Caesar Augustus: 8 Fascinating Facts About Rome’s First Emperor

April 3, 2024

Heir to Julius Caesar, he was one of the most famous (and controversial) leaders from Ancient Rome, but how much do you really know about Caesar Augustus? From political strife to private life, here are 8 facts you mightn’t know about the famous Roman Statesman.

1. He was adopted by Julius Caesar

Busy ruling an Empire, Julius Caesar had only one legitimate daughter – Julia Caesaris – who passed away upon giving birth in 54 BCE. Soon, the time came when the Roman leader had no other option but to adopt his closest male relative, as was commonly done within the Roman Empire. His great-nephew, Gaius Octavius proved to be the lucky candidate. Though he was trained in from a young age and accompanied Julius on campaigns abroad, Octavius didn’t actually find out he was adopted until Julius was assassinated. To his (and the Roman government’s) surprise the young eighteen year old was proclaimed Caesar’s successor when his will was read out in the Senate, igniting a bitter struggle for power.

2. His name means “exalted”

Born Gaius Octavius (or Octavian), the young leader took the name ‘Augustus Caesar’ following Julius Caesar’s death. In the world of Ancient Roman politics, public perception was everything. Augustus was well aware he needed to capitalise on his familial name to earn the people’s trust – even if he was only distantly related to Julius Caesar (more on this to come). Derived from the latin word ‘auger’ meaning ‘to increase’, the former part of his name, ‘Augustus’, means ‘serene’ or ‘exalted’. So combined, his name implies ‘adding to’ the already substantial legacy of his predecessor. This might seem like a tall order, but not when one considers…

3. He is remembered for bringing about a 200 year long period of peace for the Roman Empire

One of the most significant aspects of Augustus’ reign was that he ushered in a two hundred year long period of relative peace within the Roman Empire, which came to be known as Pax Romana. This sounds idyllic but rather than a period of utopia-like harmony, it was more like one of heavily enforced hegemony. Augustus didn’t trust the Provincial governors to manage Rome’s tribute states and preferred to keep a close eye on them himself. Using his vast powers within the Senate, he marshalled extra forces to visit all of the conquered territories to ensure they were kept in-line. He raised payments for his soldiers and rewarded them handsomely for quelling any would-be rebellions. He also introduced a personal bodyguard for himself called the ‘Praetorian Guard‘ to ensure history didn’t repeat itself in the form of an assassination attempt, as befell his predecessor, Julius Caesar. While most of Rome’s leaders ensured their protection with a personal entourage (particularly during times of conflict), Augustus was the first to establish one permanently. He also vastly increased his bodyguard’s size, making up a total of nine cohorts, composed of 4,500 soldiers. So it’s pretty unsurprising the people were keen to keep the peace!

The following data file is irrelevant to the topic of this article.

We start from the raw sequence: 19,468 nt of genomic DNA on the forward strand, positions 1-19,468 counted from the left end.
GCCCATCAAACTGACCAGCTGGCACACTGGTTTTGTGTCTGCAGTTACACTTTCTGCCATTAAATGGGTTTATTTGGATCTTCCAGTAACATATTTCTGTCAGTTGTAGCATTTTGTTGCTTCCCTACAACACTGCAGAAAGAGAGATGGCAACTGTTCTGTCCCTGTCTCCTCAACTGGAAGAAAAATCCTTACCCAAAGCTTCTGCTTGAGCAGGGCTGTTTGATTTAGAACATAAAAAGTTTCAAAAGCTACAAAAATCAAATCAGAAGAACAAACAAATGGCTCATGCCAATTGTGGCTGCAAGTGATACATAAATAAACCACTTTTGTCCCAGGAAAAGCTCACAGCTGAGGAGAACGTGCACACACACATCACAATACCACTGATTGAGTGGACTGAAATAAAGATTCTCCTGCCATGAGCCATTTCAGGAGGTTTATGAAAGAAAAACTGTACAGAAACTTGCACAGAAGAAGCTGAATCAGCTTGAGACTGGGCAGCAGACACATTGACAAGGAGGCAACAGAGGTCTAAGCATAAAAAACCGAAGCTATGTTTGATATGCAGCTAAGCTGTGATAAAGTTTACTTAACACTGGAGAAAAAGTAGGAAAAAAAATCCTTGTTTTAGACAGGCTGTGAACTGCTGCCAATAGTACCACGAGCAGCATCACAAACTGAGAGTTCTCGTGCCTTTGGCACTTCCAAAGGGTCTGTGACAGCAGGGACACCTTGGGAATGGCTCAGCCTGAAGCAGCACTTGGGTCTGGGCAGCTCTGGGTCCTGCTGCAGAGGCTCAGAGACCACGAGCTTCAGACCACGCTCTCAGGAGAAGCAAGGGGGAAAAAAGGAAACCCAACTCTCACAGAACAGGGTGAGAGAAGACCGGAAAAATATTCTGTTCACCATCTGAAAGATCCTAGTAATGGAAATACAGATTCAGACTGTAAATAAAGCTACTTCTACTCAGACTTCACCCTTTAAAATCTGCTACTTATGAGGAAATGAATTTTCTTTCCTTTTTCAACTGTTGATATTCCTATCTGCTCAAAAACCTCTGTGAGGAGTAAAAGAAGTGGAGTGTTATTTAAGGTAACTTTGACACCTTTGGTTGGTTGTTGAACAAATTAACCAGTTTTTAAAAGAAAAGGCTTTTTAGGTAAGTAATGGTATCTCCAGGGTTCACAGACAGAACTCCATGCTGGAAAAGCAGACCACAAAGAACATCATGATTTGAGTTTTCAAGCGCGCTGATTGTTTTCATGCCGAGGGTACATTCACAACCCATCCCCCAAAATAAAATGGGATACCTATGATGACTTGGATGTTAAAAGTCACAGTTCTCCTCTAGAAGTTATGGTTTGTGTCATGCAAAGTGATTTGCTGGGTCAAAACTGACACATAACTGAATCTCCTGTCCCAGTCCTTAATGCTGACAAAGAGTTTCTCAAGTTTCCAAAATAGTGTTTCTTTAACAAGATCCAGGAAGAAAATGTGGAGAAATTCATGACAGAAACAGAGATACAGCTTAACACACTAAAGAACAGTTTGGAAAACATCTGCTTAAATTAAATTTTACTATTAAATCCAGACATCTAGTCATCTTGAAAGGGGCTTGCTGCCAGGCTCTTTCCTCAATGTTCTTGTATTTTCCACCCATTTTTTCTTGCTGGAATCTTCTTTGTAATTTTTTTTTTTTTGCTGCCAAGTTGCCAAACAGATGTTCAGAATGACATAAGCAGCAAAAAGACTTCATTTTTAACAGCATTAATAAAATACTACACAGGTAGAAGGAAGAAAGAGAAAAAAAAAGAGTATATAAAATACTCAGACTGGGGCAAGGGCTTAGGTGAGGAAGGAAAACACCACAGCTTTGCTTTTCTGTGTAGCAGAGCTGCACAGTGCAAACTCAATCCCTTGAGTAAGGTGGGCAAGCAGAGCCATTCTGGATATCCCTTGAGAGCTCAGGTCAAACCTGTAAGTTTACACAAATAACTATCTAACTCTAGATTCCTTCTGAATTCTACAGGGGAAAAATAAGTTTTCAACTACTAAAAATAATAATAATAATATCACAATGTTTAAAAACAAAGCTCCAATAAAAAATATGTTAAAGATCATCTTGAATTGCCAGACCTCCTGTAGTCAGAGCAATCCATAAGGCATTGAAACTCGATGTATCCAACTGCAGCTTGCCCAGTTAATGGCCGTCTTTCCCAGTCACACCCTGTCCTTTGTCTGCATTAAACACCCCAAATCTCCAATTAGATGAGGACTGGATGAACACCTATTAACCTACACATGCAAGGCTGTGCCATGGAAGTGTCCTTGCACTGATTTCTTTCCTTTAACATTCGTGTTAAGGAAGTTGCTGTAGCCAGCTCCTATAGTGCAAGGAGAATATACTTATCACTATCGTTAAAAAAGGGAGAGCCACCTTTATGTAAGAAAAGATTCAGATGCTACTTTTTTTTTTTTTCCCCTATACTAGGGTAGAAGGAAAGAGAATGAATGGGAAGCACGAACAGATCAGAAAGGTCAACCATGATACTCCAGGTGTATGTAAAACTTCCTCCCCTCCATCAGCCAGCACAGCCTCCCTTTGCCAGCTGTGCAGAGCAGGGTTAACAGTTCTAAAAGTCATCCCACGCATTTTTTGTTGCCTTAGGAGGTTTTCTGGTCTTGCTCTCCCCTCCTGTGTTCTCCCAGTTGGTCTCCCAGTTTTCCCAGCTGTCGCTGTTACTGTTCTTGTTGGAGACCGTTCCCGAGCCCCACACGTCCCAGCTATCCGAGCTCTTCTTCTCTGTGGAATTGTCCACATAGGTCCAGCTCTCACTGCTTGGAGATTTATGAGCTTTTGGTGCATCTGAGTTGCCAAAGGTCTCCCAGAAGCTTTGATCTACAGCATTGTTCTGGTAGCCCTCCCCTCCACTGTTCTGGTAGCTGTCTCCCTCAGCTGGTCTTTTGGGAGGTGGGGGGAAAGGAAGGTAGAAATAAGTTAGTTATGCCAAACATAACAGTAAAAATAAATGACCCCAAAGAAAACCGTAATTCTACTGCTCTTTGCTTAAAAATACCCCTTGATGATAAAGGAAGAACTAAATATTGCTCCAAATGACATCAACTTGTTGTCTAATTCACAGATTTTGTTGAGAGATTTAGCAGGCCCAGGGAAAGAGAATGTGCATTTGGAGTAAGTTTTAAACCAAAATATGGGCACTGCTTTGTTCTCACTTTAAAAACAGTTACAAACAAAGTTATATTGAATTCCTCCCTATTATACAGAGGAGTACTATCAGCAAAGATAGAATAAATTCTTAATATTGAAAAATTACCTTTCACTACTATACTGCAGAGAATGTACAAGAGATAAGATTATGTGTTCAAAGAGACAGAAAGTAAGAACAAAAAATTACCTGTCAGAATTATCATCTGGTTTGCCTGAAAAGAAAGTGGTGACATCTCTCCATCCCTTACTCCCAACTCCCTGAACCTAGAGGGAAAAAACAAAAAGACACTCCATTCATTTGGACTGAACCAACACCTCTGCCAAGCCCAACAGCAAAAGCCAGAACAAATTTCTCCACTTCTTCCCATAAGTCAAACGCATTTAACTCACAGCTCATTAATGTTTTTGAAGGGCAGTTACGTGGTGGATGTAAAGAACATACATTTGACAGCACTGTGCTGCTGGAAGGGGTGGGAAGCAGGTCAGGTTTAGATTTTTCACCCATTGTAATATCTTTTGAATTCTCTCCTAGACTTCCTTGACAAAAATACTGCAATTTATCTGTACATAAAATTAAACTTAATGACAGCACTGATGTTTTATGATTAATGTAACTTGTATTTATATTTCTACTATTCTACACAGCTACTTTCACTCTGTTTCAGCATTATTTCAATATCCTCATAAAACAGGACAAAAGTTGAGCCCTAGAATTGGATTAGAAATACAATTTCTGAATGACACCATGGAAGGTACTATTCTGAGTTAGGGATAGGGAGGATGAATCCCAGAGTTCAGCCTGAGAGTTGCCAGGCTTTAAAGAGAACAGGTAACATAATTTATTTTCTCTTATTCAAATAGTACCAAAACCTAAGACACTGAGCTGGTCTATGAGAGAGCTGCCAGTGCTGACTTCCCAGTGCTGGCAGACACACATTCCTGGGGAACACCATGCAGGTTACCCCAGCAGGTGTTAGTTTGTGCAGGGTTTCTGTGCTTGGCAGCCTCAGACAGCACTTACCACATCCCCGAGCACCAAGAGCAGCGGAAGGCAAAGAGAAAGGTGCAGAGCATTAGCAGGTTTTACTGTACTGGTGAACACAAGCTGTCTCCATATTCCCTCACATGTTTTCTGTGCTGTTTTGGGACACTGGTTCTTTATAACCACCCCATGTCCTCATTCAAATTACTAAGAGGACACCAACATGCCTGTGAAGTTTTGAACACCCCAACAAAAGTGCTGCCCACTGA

4. … But only after a bitter war – against Antony and Cleopatra

Cleopatra – a major rival to Octavius’ rule – as painted by John William Waterhouse
Photo via Wikicommons.

After Julius Caesar was murdered in 44 BC, the Roman Empire erupted into a bitter civil war. An unsteady triumvirate (or, three-way leadership) took grasp of the Roman Senate. Eventually, two politicians emerged as the forerunners for power: Mark Antony and Octavian. Mark Antony who had been a loyal supporter of Julius Caesar in the Senate and served as his general abroad, was the clear favourite to be named as his successor. That is, until it emerged Octavian was named in Caesar’s will. The Senate was divided in support for the two. Soon Mark Antony teamed up with the Egyptian Queen, Cleopatra. A pragmatic and ambitious ruler, she was also mother to Julius Caesar’s sole heir, Caesarion which strengthened their claim to rule. Their forces met in the decisive battle of the Roman civil war, known as The Battle of Actium. With a superior naval fleet, Octavian’s army claimed victory and the lovers committed suicide in Shakespearean-style fashion, creating the subject matter for many artistic depictions. After ordering Caesarion’s death, Octavian was left as the unrivalled ruler of the Roman Republic.